Just a girl rambling around the globe and writing about it.

Musings from around the block and farther.

Wednesday, July 21, 2010

Lessons from The Darjeeling Limited

Arguably, Raf's and my favorite movie (collectively) of the past several years is Wes Anderson's "The Darjeeling Limited." I've read so many unfavorable reviews of this movie that it makes me scratch my head and wonder why we love it so much... but then we'll watch it again (and again) and I just have to believe that we all just love what we love. That, and the timing of when we originally saw it was spot-on.
If you haven't seen it, it's about three estranged brothers who reunite in India at the request of the oldest brother, Frances (played by Owen Wilson), a year after their father died unexpectedly. The younger two brothers (Adrien Brody and Jason Schwartzman) don't know it, but Frances is hoping that they'll track down their mother, who has run away to become a nun, and secretly Frances is hoping that both the journey to find her AND her motherly instincts will provide spiritual insight and somehow protect them, much in the way that their father probably did.

Right, so you can imagine how this goes... the brothers disagree on most things and argue about who was the father's favorite, etc. They travel with an army of their father's monogrammed Louis Vuitton luggage through train stations and into remote villages, trying to get a sense of what this life is all about.

When we saw Darjeeling, it was nearly a year after Raf's father had passed away suddenly and the poignant sadness and loss of direction that pervades the film resonated with both of us, as well as the three brothers on a quest to find themselves (Raf is one of three sons and also has an older sister, so it's a little off, but the feeling is right). There is a searching in the movie... and though the characters never really find themselves, it's as though it's okay to just keep putting one foot in front of the other without a real spiritual direction. And that message was hopeful to both of us when Raf's dad died.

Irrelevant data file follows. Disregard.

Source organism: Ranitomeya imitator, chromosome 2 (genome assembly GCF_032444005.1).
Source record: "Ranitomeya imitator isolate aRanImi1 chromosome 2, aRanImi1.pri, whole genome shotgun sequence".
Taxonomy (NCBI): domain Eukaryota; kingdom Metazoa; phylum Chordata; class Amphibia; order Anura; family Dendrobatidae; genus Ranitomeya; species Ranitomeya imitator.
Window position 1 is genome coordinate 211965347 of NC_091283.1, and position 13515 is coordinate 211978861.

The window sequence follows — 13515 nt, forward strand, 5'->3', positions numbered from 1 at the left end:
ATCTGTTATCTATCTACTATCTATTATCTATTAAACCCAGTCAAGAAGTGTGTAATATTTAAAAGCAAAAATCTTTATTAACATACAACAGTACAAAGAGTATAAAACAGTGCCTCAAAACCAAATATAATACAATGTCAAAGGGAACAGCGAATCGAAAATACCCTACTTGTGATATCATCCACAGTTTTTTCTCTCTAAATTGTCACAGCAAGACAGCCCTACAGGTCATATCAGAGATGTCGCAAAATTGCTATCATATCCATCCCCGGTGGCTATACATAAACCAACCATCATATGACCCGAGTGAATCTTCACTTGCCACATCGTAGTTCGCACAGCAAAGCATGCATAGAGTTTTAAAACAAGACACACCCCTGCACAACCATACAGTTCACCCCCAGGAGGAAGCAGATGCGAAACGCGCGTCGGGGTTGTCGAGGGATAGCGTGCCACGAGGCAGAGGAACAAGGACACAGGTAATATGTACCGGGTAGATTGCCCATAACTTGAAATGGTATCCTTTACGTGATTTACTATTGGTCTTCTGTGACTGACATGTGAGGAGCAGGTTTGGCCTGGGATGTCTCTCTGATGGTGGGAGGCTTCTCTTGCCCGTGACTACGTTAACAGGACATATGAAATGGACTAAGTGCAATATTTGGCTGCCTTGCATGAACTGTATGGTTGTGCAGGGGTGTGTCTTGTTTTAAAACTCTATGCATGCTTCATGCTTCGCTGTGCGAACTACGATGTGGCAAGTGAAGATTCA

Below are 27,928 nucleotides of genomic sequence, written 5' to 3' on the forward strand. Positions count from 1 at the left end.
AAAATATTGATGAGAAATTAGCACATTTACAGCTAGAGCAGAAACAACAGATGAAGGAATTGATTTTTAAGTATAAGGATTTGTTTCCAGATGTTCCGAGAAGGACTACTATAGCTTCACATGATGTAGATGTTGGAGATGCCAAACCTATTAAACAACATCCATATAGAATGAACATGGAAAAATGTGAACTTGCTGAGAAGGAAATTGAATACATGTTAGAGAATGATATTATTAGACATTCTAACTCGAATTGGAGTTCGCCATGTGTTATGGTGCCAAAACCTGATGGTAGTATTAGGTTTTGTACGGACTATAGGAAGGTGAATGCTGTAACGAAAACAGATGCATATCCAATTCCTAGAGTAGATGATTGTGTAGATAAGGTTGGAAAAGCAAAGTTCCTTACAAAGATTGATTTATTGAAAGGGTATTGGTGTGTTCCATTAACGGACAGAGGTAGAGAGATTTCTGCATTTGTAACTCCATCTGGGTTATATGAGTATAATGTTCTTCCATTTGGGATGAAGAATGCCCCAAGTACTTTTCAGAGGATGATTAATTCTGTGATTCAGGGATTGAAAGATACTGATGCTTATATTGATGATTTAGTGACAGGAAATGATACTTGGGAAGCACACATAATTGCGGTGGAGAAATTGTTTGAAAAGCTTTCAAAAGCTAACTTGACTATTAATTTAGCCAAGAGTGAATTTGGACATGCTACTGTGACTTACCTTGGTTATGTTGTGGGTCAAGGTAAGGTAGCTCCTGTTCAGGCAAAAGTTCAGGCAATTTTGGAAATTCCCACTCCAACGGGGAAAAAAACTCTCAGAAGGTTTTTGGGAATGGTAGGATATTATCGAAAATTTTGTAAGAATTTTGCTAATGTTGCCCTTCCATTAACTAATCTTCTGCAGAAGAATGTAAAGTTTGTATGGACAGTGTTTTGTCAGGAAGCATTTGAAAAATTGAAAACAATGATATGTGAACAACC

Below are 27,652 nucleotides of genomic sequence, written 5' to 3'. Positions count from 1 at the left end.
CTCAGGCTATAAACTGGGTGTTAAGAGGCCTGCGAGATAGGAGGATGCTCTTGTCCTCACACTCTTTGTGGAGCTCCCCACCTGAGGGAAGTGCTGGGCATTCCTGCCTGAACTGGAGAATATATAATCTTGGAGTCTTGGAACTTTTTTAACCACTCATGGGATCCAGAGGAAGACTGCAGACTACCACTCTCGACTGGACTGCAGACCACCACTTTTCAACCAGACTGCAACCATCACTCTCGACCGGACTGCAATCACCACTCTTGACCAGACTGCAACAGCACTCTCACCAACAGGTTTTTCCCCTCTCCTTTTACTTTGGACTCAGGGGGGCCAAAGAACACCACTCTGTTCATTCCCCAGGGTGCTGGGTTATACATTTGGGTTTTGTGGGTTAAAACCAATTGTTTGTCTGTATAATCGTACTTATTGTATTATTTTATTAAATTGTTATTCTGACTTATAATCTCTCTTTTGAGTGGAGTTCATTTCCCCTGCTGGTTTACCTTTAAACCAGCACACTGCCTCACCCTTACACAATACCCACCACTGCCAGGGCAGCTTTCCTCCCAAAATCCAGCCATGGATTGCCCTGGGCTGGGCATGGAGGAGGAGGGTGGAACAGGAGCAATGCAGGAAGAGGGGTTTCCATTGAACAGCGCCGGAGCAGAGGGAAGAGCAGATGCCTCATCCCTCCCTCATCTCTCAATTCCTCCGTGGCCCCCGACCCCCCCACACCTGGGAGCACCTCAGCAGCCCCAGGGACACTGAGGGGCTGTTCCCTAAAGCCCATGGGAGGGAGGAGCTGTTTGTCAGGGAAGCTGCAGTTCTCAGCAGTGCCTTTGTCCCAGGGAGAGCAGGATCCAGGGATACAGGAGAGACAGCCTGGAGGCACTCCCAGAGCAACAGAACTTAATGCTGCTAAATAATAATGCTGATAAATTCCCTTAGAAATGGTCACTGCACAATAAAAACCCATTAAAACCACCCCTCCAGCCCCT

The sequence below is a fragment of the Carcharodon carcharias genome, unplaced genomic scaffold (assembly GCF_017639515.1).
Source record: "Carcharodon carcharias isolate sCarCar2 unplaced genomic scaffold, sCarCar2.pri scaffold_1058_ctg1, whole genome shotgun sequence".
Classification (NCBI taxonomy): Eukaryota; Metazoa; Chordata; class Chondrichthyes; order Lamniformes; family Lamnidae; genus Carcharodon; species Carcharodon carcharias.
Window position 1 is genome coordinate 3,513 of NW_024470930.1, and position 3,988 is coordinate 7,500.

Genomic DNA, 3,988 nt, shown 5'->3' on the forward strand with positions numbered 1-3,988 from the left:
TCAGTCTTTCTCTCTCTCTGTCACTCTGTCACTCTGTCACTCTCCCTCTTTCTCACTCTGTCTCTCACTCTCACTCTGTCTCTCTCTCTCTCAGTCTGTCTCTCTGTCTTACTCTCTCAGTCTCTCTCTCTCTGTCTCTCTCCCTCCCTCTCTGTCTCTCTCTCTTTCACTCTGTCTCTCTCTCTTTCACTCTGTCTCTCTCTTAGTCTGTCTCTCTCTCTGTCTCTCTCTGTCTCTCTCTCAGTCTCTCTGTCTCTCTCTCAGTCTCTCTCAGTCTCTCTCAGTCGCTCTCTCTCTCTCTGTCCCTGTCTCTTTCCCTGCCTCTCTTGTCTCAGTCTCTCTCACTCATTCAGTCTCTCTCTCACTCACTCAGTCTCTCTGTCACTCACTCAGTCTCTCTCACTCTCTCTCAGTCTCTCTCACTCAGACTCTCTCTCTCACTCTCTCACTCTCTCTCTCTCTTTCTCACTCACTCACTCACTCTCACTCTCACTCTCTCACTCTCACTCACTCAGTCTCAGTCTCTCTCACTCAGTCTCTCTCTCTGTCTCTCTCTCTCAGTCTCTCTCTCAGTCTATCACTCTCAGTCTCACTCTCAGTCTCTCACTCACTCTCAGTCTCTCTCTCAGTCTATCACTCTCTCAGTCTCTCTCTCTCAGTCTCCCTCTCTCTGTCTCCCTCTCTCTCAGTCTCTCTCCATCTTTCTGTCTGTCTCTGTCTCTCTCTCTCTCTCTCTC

Now, in light of Raf's brother Max's death, it's hard to even find a reason to put one foot in front of the other. Raf and I talked about it extensively yesterday, sitting in the small clearing behind our suite at the Chateau, enclosed in oleander trees. Without Max, who was Raf's main business partner and closest friend, he feels as though there's nothing that we have to go back "home" for. It's both disorienting and freeing. I've found that I don't have the same homesickness that I usually get when I travel, either; maybe it's because I'm with my family, maybe it's because I don't have a connection with my new home yet, maybe it's because life has changed so dramatically lately that I don't know what to expect or what I should be doing or even what the point of any of it is. If there is a spiritual connection, I don't quite get it. Maybe this is all there is. As Jack, the youngest brother in Darjeeling, says, "Maybe this is part of it."
Anyway, I was thinking of the movie this morning when I woke up because we're about to embark on the last leg of our journey and fly to Paris. I wondered what my lessons have been on this trip and I thought of a line from Darjeeling, when the train that the brothers are riding stops suddenly and they disembark to see what's going on. Frances asks his assistant where they are and the assistant says, "They don't know... We haven't located us yet."

Frances repeats the line to explore its spiritual meaning, and I will, too:

We haven't located us yet.

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